Technology industry

The skills gap is a growing concern in the tech industry

The skills gap is a growing concern among IT professionals as the industry struggles to find a quick fix. Cloudreach, an Atos company, revealed that more than 70% of IT managers globally see lack of skills as a pressing concern. In addition, a recent BT survey shows that insurmountable barriers to reskilling leave UK employees feeling trapped in their career path.

Cloudreach, an Atos company and a leading multi-cloud service provider, has released new data highlighting the latest trends in cloud technology, highlighting the impact the cloud skills gap is having on businesses . More than 70% of IT leaders surveyed globally consider lack of skills a pressing concern. More than half of respondents said it slowed them down (46%) or posed an existential crisis for the business (9%).

The data was published in an IDC Infobrief “How to be a digital leader in 2022” commissioned by Cloudreach and Amazon Web Services (AWS), ultimately supporting the Atos OneCloud strategic initiative. The research also delves into the current and growing role of cloud technology in supporting business growth and sustainability efforts.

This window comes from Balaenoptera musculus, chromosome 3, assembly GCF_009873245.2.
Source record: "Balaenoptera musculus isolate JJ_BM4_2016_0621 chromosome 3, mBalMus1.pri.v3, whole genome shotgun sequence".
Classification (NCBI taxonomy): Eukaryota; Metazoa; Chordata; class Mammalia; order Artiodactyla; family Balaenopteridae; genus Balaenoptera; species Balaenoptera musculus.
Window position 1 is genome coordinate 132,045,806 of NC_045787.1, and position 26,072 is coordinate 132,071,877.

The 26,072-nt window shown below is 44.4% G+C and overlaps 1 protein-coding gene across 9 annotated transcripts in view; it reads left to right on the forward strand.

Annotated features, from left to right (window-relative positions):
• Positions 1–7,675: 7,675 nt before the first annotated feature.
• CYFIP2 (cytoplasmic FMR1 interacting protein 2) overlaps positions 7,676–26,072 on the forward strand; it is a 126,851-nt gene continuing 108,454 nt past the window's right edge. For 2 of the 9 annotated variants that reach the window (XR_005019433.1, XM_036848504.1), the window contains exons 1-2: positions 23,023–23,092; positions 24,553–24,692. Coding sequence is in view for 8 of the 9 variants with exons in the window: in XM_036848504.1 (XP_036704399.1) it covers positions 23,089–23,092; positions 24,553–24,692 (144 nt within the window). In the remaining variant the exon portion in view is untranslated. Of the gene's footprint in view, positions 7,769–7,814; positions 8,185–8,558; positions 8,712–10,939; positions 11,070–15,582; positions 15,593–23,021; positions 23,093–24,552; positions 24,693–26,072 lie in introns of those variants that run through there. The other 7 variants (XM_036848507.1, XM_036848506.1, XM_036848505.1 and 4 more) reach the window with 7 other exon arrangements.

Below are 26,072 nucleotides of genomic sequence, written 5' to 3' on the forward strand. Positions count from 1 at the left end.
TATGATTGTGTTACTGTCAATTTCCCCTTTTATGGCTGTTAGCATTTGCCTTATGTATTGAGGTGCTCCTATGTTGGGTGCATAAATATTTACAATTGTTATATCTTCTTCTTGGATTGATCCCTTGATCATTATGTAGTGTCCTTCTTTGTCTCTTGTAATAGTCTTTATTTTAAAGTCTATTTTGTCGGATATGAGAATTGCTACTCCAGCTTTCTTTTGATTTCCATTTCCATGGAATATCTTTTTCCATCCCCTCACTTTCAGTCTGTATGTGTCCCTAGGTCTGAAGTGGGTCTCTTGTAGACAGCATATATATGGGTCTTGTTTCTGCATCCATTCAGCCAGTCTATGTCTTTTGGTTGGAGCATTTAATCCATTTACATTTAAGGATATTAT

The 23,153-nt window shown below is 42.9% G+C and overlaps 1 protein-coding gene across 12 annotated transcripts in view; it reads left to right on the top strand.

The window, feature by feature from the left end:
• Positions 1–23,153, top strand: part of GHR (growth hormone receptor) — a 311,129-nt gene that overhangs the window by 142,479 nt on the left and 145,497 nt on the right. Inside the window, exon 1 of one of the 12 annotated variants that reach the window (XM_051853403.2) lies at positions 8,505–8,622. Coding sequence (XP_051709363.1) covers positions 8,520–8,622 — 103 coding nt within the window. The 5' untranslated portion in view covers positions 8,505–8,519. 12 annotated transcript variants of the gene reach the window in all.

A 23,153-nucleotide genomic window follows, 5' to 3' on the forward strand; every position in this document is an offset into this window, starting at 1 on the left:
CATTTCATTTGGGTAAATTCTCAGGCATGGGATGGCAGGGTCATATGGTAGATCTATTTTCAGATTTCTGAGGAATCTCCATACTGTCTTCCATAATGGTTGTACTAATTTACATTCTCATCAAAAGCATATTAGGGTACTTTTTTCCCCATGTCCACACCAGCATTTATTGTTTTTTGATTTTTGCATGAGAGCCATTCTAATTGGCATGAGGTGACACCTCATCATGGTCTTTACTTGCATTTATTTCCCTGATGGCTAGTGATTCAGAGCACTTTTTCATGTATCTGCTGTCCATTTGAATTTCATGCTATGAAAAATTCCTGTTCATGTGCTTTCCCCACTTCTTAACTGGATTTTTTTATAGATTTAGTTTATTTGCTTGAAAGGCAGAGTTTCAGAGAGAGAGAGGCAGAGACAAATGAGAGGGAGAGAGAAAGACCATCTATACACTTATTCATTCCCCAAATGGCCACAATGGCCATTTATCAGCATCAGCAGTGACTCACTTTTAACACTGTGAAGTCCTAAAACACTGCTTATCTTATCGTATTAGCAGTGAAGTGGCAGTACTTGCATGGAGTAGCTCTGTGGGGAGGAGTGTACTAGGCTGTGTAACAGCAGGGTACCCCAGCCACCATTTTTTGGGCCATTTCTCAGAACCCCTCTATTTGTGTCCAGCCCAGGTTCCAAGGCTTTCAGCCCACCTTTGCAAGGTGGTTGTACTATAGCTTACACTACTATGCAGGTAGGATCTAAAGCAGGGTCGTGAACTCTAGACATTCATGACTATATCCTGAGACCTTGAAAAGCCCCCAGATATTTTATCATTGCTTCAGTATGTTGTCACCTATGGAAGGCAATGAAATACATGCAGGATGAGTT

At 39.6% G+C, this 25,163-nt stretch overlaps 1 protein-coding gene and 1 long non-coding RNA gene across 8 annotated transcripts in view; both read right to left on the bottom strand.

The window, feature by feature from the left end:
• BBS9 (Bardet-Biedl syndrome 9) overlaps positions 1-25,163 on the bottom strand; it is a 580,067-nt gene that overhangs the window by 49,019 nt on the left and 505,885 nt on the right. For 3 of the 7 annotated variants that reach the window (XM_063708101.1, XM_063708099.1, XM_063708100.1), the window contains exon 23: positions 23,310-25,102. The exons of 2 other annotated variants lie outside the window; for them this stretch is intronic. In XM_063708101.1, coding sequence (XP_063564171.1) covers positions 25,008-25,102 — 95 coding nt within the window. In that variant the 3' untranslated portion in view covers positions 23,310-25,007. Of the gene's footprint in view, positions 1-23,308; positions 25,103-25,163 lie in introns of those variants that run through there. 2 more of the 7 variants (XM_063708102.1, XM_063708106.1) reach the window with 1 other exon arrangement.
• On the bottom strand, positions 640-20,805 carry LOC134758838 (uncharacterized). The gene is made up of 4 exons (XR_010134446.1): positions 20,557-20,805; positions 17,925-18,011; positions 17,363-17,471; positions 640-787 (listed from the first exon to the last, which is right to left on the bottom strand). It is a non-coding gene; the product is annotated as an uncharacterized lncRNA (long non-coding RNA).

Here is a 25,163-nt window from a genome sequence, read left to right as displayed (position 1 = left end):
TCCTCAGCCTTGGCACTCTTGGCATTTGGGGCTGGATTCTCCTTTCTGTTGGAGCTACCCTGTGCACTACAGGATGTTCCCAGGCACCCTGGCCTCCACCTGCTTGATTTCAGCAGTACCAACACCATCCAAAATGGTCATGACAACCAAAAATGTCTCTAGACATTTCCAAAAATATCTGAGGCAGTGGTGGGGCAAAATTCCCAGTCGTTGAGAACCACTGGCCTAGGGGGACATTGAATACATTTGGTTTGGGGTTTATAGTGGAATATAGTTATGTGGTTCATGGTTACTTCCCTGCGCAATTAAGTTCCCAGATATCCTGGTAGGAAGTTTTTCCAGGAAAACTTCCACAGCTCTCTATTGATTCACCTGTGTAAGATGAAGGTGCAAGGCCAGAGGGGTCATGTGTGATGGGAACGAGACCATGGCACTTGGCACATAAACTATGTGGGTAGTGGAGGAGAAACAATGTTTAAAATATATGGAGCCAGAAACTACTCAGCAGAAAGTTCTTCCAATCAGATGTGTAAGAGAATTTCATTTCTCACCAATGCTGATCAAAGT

As more organizations rush to adopt cloud technology to improve efficiency and sustainability, the report sheds light on how the industry needs more skilled professionals than ever to sustain its operations. Business leaders are finding that their cloud transformation initiatives are increasingly hampered by a lack of skilled professionals, with 34% of respondents saying the shortage has reduced their ability to operate and launch services.

The low supply of cloud skills is also hurting innovation, leading to high turnover and wage inflation. According to respondents, multi-cloud capabilities, cloud systems development, and cloud governance were the top three areas most affected by the skills gap.

“This study confirms that there is a shortage of cloud talent today, threatening cloud transformation projects that are critical to business survival,” said Brooks Borcherding, CEO of Cloudreach. “Talented architects and engineers are key to fulfilling the promise of the cloud for businesses and the opportunities are huge for their careers. This skills gap challenges organizations to find new ways to recruit, hire and develop talent; including removing barriers to entry that have historically limited diversity within the industry.

“Companies are recognizing the importance of cloud infrastructure in helping them grow and become more efficient and this study confirms that demand for cloud services continues to grow,” said Vittorio Sanvito, Director of Partner Development EMEA at AWS. “That’s why we’re working so hard to help close the skills gap in EMEA and globally with our partners like Cloudreach and Atos. AWS is also committed to helping 29 million people around the world develop their technology skills through free cloud computing training by 2025. We are attracting more people to professional cloud careers and increasing the diversity of the cloud workforce.

And as the country’s workforce undergoes a radical transformation, the “Great Resignation” signals a thirst for change. For new and existing industries, this trend is exacerbating already entrenched and emerging skills shortages.